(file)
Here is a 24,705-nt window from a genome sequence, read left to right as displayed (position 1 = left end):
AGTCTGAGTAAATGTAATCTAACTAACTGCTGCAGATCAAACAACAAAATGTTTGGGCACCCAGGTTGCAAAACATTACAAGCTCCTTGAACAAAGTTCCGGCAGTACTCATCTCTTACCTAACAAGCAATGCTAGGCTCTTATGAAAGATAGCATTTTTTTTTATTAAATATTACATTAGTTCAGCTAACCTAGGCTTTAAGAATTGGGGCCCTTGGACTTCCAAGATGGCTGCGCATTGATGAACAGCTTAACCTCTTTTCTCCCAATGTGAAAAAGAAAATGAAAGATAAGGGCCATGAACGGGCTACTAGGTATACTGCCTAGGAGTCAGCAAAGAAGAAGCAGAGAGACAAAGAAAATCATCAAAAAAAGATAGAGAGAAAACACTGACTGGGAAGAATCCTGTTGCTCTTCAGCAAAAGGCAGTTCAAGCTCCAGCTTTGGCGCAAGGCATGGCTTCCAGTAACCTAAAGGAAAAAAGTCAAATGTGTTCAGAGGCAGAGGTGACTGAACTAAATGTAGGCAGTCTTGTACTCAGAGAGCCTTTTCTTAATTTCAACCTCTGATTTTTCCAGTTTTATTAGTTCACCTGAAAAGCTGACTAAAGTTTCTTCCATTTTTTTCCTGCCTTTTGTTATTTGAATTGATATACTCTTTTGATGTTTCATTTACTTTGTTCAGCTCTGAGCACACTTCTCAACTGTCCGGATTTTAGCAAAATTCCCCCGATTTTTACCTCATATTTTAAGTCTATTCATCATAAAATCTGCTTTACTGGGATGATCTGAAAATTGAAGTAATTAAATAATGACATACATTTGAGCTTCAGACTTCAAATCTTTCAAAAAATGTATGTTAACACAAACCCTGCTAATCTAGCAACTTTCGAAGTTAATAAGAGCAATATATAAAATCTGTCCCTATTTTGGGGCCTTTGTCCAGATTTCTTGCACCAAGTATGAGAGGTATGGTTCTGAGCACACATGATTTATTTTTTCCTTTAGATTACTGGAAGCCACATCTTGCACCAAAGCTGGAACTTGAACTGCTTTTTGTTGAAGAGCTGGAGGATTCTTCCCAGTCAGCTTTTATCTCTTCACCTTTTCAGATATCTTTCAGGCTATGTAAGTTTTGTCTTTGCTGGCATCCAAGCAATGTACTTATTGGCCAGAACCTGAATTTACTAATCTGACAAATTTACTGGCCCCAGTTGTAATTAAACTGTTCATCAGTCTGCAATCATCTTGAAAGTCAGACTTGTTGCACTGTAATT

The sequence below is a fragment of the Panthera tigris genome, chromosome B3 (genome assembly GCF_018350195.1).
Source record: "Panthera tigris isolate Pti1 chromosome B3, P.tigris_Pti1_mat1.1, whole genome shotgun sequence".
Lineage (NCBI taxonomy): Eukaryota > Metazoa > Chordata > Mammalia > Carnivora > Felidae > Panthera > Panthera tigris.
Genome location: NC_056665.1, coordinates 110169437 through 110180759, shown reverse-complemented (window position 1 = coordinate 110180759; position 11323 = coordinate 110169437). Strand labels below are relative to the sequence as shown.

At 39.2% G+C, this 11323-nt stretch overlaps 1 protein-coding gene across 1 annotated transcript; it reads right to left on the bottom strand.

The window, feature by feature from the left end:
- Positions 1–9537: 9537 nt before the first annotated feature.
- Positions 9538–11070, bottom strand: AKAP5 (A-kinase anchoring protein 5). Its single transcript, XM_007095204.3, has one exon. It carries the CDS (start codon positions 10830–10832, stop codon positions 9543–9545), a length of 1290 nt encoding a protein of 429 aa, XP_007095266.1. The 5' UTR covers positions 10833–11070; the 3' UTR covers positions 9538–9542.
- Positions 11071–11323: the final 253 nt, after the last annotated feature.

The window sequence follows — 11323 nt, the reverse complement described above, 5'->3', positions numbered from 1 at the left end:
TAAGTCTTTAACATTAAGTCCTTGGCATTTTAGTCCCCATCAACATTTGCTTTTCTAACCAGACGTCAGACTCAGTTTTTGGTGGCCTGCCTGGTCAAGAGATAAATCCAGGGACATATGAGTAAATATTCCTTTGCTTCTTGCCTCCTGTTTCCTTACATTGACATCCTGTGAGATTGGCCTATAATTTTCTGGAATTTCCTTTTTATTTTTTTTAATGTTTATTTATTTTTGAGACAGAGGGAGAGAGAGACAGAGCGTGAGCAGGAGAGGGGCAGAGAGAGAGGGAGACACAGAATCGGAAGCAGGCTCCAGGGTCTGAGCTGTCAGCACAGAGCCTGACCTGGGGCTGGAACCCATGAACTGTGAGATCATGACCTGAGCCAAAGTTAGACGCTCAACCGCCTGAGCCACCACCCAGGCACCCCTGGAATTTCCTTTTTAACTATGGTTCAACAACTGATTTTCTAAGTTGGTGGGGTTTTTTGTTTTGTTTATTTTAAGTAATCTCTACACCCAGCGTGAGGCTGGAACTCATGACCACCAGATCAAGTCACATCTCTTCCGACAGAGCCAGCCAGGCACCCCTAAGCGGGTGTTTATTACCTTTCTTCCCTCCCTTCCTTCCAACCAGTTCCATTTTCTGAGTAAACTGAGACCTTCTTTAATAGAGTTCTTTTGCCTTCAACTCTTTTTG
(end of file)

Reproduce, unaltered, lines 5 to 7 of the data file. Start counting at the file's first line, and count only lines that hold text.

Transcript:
Lineage (NCBI taxonomy): Eukaryota > Metazoa > Chordata > Mammalia > Carnivora > Felidae > Panthera > Panthera tigris.
Genome location: NC_056665.1, coordinates 110169437 through 110180759, shown reverse-complemented (window position 1 = coordinate 110180759; position 11323 = coordinate 110169437). Strand labels below are relative to the sequence as shown.

At 39.2% G+C, this 11323-nt stretch overlaps 1 protein-coding gene across 1 annotated transcript; it reads right to left on the bottom strand.